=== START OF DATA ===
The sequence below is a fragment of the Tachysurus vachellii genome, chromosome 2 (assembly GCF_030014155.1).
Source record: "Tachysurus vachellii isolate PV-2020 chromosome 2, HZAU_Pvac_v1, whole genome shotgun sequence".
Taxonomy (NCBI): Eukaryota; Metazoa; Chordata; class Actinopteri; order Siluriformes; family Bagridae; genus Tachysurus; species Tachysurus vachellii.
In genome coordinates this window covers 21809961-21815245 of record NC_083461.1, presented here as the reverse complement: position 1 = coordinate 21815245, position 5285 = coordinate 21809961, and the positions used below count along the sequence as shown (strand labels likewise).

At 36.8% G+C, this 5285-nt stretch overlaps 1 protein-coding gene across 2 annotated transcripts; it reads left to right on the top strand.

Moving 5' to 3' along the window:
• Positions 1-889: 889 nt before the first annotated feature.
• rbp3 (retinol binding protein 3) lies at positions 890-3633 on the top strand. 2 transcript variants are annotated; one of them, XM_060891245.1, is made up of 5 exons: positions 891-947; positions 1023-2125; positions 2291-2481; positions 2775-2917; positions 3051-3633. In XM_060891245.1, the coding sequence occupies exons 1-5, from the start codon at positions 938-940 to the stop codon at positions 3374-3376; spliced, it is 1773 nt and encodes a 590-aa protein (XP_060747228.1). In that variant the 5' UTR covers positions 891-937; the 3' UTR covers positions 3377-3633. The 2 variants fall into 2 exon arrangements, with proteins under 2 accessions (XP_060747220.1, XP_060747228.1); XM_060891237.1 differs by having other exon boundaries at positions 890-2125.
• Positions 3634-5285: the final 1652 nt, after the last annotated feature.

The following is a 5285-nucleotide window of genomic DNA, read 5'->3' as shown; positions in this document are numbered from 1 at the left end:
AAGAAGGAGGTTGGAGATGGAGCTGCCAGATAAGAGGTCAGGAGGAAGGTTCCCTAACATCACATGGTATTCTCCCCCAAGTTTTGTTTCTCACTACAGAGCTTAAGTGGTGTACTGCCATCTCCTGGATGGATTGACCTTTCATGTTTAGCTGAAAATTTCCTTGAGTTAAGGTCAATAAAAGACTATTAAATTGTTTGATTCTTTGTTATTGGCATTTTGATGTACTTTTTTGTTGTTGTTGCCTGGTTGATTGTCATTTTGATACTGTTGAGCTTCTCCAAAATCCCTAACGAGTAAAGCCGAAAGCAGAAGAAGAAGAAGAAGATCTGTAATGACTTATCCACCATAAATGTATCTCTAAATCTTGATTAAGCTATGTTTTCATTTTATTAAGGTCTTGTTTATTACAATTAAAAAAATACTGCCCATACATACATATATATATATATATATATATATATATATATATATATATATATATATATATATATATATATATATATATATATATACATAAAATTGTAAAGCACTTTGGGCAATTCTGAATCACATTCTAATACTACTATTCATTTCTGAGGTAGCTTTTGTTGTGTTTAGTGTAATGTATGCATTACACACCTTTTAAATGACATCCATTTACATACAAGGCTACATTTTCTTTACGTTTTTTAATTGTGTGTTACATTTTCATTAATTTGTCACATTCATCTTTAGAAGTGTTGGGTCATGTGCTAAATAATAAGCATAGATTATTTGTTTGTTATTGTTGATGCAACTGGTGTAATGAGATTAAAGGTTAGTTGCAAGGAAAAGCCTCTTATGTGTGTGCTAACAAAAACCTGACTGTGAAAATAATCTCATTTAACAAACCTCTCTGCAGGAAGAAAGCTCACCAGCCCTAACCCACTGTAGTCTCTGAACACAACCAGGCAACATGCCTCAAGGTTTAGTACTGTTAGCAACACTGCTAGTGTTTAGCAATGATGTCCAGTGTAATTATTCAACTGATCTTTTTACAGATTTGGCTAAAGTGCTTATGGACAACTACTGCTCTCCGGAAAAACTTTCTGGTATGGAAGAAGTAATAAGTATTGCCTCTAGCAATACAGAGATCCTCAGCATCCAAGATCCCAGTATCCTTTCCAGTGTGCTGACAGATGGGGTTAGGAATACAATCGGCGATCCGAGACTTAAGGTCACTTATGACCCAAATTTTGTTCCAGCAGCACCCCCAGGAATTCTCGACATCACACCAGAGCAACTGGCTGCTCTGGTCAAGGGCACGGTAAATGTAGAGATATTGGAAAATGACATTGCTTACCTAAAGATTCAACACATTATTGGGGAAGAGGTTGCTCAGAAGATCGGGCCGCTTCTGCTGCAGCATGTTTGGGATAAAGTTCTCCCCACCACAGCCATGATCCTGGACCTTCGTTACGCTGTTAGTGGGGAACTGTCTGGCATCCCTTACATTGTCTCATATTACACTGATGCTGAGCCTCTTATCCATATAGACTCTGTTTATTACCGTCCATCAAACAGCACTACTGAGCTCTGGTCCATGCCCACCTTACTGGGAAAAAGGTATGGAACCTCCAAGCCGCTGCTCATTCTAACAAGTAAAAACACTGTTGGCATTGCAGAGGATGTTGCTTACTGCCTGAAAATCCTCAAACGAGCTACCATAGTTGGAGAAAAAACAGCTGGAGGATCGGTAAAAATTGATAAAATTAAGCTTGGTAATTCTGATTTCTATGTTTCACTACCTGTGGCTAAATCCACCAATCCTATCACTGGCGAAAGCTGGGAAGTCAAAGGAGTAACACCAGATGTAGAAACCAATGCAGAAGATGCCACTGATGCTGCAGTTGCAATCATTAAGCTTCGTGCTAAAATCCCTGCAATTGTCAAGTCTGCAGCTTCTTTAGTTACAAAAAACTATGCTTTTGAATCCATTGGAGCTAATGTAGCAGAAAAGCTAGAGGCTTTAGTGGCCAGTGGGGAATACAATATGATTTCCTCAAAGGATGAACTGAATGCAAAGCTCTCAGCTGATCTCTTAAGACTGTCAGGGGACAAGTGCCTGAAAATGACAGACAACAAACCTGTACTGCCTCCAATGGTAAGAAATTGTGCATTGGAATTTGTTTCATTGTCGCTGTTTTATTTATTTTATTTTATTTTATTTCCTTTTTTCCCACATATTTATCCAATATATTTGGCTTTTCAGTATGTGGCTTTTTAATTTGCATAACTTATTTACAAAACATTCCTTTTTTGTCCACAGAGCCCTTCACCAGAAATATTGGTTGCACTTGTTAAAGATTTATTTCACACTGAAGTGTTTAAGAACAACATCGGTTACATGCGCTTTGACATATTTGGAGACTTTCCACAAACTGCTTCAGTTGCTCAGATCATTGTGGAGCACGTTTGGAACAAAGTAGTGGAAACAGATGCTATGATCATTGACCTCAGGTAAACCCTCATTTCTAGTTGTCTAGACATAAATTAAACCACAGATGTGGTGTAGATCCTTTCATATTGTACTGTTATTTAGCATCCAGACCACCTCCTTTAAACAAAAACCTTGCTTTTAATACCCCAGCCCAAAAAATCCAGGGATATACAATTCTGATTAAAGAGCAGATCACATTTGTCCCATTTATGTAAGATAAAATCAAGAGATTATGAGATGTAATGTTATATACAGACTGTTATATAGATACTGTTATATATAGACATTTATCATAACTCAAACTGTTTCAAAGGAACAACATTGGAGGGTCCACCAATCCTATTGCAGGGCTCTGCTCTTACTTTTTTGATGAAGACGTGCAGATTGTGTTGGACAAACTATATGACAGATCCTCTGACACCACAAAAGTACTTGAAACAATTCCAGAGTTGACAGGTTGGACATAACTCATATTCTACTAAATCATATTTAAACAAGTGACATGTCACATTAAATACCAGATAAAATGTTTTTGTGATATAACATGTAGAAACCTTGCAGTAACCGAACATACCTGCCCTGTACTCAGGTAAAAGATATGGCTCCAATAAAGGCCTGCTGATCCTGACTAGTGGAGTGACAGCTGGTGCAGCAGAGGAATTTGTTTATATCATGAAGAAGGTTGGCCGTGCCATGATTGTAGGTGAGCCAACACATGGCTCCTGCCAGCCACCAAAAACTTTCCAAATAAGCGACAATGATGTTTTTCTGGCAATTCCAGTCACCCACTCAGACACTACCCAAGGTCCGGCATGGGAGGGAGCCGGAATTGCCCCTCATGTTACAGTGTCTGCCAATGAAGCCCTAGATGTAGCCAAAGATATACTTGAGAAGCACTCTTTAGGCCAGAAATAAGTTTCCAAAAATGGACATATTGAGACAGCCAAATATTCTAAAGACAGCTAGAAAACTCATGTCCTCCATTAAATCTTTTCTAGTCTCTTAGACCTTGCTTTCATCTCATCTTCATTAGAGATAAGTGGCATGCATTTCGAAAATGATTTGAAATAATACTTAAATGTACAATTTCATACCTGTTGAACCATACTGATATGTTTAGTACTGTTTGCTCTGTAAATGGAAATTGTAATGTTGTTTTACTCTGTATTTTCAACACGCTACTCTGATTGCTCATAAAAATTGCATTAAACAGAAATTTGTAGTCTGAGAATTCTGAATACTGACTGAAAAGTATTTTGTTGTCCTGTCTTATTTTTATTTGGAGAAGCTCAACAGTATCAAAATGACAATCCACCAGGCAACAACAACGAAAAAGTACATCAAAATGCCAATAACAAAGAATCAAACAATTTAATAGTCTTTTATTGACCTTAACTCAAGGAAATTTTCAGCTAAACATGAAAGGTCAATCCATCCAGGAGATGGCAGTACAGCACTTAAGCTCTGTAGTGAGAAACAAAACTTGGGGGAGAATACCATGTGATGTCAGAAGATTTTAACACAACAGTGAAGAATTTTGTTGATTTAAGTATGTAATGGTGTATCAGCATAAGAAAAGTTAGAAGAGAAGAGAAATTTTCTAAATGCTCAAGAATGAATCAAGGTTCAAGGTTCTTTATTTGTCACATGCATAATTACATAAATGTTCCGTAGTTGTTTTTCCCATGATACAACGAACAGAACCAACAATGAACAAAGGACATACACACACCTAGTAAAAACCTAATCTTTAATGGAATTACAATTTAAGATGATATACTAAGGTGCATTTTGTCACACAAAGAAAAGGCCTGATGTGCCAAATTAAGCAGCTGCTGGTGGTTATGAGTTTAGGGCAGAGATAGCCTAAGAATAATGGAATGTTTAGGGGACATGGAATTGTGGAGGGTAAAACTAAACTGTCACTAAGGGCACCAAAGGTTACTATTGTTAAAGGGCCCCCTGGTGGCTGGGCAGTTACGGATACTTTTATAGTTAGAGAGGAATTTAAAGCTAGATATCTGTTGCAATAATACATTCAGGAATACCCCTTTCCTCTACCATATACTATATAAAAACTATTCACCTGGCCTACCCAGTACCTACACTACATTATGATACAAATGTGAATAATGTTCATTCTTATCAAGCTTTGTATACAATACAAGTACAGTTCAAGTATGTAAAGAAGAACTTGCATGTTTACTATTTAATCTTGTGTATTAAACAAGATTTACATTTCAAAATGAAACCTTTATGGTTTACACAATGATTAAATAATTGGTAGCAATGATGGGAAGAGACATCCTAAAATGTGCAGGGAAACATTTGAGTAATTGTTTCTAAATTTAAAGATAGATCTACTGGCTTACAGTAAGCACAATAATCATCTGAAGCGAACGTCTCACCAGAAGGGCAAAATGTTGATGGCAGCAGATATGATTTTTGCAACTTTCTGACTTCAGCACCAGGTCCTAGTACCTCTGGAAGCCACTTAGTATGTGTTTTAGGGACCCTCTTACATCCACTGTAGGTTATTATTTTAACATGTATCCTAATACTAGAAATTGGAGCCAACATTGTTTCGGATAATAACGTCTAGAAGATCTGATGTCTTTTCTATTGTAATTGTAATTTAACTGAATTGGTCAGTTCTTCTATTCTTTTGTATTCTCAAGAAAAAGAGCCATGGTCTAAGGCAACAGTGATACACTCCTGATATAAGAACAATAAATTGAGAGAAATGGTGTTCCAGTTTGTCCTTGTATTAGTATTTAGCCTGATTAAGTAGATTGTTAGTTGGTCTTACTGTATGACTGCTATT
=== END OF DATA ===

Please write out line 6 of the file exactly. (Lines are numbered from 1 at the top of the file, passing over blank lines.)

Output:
Moving 5' to 3' along the window: